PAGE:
This I Believe- The Power of Giving
It was the night before Christmas Eve, and the bright glow of the streetlights glistened brightly upon the city of New York. A thin blanket of snow lay flat on the sides of sidewalks and on the tops of buildings. Billboards and front doors wore wreaths of red and green as a feeling of peace filled the air. The snow falling gently down from the sky almost seemed to slow down the city’s usual hustle into a peaceful tranquility. People dotted the sidewalks, struggling to keep a hold of their many shopping bags stuffed to the brim with presents for loved ones and treats for family. Feelings of joy were almost contagious from the carolers making their way down 5th Avenue to the scent of hot chocolate in the air. Everybody had a smile on their face and warmth in their hearts. Everybody has a house to go home to at Christmastime; at least most everyone. It was Christmastime in New York City, and I had twenty dollars in my pocket to spend on anything I wanted.
Just as I making my way across the street to my favorite store, I spotted something in the distance hidden within a dark alley. Stopping in my steps, I dropped by bags to the side of the curb. There sat a woman stooped on her knees with a small boy in her lap, trying to keep warm together. Tattered remnants of a sweater just covered up her legs and arms, exposing her skin to the chilly winter winds. As she rubbed the little boy’s face and tried to keep his blanket enclosed around his frail body, a gust of wind struck up. Snowflakes were sent twirling up and around. The people of New York buttoned up their jackets and tossed their scarves once more around their necks. I stood and watched for a moment longer as a single dollar bill tumbled down the busy street, getting caught in clumps of tarred snow and began to slow. The little boy broke free from his mother and jumped to his feet, chasing after the dollar as if he were chasing after his life. He chased after that dollar as if it was the only way he’d be able to eat for months- and it was.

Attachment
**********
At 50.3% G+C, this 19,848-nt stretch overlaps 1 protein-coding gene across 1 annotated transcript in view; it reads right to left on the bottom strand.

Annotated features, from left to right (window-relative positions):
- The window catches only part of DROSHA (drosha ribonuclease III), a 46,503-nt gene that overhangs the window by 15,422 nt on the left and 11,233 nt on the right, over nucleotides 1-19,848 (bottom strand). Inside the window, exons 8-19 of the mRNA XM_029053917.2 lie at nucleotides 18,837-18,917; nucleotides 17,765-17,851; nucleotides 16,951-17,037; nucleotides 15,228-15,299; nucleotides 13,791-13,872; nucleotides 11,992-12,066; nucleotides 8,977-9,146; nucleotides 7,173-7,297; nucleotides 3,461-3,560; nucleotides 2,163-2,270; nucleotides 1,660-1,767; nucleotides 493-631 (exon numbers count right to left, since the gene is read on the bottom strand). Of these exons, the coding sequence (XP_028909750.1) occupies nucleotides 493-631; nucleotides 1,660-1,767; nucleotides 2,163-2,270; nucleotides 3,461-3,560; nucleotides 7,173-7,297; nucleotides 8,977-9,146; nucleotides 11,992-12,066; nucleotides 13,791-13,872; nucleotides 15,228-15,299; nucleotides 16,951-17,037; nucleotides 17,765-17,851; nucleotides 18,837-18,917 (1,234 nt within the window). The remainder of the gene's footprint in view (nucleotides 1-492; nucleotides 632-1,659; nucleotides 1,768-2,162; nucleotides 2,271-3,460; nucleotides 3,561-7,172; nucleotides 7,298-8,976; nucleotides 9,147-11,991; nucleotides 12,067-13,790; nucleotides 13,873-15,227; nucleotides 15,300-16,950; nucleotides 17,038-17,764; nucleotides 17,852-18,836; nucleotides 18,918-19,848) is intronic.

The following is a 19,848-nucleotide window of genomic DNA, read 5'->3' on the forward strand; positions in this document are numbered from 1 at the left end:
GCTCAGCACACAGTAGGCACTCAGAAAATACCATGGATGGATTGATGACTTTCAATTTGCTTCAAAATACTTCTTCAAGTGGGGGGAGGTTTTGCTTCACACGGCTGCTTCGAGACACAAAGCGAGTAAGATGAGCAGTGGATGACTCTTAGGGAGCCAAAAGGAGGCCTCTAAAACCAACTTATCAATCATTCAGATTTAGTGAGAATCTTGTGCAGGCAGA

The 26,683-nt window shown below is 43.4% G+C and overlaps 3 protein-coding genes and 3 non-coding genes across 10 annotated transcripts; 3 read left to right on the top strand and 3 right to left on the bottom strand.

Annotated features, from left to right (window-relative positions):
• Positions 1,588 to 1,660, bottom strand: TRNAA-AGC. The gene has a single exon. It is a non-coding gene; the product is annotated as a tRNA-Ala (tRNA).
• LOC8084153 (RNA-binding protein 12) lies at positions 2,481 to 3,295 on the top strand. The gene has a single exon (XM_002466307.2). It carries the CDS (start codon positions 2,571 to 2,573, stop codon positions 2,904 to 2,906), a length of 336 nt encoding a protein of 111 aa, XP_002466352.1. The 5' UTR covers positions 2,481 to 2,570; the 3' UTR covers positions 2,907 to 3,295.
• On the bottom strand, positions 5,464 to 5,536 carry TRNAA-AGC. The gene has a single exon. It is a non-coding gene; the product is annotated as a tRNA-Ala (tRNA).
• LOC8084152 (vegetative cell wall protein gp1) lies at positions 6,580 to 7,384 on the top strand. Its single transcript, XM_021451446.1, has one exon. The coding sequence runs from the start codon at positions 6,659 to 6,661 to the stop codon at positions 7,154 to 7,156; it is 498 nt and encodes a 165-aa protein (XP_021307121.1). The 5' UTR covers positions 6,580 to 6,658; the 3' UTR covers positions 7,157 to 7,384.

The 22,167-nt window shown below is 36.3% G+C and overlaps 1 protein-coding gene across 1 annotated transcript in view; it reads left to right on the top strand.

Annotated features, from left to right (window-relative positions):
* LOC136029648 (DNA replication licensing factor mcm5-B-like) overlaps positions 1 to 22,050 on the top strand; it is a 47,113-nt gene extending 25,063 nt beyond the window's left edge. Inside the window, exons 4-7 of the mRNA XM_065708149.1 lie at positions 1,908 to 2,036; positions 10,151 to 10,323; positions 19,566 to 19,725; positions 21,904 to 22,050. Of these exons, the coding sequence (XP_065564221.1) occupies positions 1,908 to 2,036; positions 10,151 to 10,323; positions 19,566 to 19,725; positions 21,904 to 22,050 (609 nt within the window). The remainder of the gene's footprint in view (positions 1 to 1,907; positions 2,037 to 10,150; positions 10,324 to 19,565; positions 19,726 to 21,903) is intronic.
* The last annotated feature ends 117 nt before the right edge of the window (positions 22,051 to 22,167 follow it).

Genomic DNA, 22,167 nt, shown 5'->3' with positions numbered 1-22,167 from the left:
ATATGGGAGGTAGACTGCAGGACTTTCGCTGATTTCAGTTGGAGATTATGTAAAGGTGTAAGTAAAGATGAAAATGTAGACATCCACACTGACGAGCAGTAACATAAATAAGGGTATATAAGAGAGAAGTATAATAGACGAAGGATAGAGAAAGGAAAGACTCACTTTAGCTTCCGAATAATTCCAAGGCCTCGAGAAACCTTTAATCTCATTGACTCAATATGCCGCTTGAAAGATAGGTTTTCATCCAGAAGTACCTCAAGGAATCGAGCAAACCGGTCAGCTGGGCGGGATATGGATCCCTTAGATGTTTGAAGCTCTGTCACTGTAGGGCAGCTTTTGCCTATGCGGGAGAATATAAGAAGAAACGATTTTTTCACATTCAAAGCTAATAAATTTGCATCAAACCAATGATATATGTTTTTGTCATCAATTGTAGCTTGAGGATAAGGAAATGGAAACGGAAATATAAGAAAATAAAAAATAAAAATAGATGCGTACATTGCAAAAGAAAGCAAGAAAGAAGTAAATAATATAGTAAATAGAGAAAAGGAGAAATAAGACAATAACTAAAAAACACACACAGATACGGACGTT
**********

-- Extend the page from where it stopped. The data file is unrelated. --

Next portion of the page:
The thought sent chills up my spine, but this time it was not from the cold. “Will this be enough for a present?” “Will this be enough for food this Christmas?” I imagined the boy asking his mother like he did every year. The worst time to be alone and helpless is during Christmas, when families are supposed to be the happiest. I realized how easy it is to get wrapped up in our own lives and forget about those who have little. We forget about those who keep chasing and chasing but never find what they’re looking for. It was then that I realized I was a light out of their dark situation. I was their shining billboard in the dark. Giving up one thing I wanted that Christmas could leave that family with something to remember forever, and that was a big enough present for me. I reached into my pocket and pulled out my money, walking up to mother and the little boy, exasperated, not having caught his dollar. “Merry Christmas,” I said, and walked away.
Ever since I left that little boy, I have continued the tradition of giving every Christmas, and every day possible. The smile that spread across his face was brighter than the star atop the city tree and Times Square put together. It may not have changed the lives of every homeless person in the world or even in the city, but it made a difference to one. I believe in giving to others. I believe in selflessness. I believe in sacrificing for the sake of a stranger. This I believe.
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